Domestic shipments of personal computers hit record highs in value and volume in fiscal 2000, amid growing demand from individuals as the Internet continues to gain popularity, an industry group said Tuesday.
The Japan Electronics and Information Technology Industries Association said PC shipments during the fiscal year, which ended March 31, grew 22 percent from the year before to 12.1 million units, the first time the figure has surpassed 10 million.
In value, shipments came to 2.144 trillion yen, up 9 percent.
Shipments of notebook PCs rose a particularly strong 31 percent to 6.23 million units, due partly to lower prices in line with the declining cost of liquid crystal displays, the association said.
Notebook shipments for the first time exceeded those of desktop PCs, which stood at 5.87 million units, up 14 percent.
For this fiscal year, the association projects shipments of 13.6 million units, up 12 percent.
“PC shipments are to continue growing on the back of the expanding e-commerce in the corporate sector, and moves among small and midsize companies to catch up with information technologies,” an official at the association said.
The statistics are based on data from 17 Japanese and foreign makers operating in the domestic market, including NEC Corp. and IBM Japan Ltd. The data cover about 90 percent of the market.
In the January-March quarter, the association said, shipments totaled 3.69 million units, up 17 percent from the same period the year before, valued at 625.9 billion yen, up 7 percent. Both figures are also record highs for a quarter.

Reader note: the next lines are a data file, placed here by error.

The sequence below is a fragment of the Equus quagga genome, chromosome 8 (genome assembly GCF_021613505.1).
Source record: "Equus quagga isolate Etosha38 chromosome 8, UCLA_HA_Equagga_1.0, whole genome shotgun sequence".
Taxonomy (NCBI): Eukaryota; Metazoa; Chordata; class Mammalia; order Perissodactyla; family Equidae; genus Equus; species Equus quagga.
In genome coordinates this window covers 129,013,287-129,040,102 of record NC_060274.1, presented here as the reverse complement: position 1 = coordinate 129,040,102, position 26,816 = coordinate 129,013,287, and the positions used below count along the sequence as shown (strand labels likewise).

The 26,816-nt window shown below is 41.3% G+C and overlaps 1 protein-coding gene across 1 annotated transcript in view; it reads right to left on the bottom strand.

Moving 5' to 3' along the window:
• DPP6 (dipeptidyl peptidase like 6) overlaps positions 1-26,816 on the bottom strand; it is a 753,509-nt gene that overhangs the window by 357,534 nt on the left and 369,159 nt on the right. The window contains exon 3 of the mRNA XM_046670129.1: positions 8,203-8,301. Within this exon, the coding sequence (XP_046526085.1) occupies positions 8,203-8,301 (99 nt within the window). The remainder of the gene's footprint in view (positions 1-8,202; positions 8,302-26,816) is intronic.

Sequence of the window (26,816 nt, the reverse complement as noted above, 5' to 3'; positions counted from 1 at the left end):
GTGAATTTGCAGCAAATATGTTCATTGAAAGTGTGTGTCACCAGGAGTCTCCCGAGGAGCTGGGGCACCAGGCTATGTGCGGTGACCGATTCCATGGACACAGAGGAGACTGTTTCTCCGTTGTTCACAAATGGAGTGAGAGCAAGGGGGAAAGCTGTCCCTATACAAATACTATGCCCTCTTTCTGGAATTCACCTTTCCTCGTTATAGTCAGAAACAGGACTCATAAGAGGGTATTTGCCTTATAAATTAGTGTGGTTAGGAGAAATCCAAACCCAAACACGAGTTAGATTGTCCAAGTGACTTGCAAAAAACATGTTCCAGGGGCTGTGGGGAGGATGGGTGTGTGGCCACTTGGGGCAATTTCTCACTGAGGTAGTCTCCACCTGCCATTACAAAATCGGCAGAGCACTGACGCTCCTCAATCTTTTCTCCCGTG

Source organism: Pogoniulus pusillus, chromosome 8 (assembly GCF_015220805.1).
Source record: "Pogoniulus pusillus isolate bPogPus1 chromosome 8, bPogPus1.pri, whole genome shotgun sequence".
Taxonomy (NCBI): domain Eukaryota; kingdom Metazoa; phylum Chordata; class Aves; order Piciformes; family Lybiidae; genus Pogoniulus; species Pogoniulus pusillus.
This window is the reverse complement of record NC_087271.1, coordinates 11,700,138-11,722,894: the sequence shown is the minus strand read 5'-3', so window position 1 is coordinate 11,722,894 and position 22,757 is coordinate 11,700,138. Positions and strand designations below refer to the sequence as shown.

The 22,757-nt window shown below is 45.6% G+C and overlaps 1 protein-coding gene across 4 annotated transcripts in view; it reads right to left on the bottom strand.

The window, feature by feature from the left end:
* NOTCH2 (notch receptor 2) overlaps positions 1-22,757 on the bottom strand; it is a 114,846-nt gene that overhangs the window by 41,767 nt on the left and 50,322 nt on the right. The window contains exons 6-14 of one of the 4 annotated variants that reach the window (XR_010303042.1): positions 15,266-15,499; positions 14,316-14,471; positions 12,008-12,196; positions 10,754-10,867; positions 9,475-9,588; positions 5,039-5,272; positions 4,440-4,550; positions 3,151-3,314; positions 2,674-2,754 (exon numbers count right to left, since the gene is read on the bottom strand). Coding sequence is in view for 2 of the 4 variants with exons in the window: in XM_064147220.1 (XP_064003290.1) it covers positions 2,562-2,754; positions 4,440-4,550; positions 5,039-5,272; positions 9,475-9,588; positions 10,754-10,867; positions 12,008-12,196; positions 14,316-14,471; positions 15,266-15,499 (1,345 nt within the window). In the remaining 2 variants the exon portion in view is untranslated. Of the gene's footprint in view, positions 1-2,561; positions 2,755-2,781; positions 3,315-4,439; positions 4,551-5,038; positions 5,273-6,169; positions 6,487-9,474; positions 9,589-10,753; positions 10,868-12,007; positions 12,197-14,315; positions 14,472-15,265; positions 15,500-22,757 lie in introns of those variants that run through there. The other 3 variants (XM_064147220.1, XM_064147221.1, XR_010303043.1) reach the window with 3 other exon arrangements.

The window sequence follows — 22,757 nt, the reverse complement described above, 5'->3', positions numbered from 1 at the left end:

The average price for notebook PCs fell 14 percent to 178,000 yen per unit, while that for desktop PCs was 160,000 yen, down 5 percent.
Spending drops 0.5%
Japanese families spent an average 317,267 yen per month in fiscal 2000, down an inflation-adjusted 0.5 percent from the previous year for the fifth straight annual dip, the government said Tuesday.
It is the first time since fiscal 1964 — the earliest year for which comparable data are available — that household spending has fallen for a fifth-consecutive year, the Public Management, Home Affairs, Posts and Telecommunications Ministry said.
“The margin of decline is slightly narrower than the 1.2 percent in fiscal 1999, but spending has been weak with no improvement in the environment surrounding income conditions,” a ministry official said.
Spending on clothes and footwear fell 7 percent for the 10th straight annual fall, reflecting a surge in low-priced imports amid a consumer appetite for more affordable apparel.
Spending on education and entertainment slid 2.7 percent for the first fall in three years, with the drop in demand for sporting goods being especially sharp.
But spending on durable goods surged 11.5 percent as consumers rushed to buy refrigerators and other electric appliances ahead of the April 1 introduction of a recycling law that requires users to pay for their disposal.
The new legislation caused average household spending in March alone to rise an inflation-adjusted 1.5 percent from a year earlier to 338,485 yen — the second consecutive monthly increase. Spending on home durable goods soared 83.2 percent in the month.
Likewise, spending on telecommunications rose 13 percent amid strong demand for mobile phone services.
Households paid 27.4 percent more for automobiles as automakers rolled out a series of new models.
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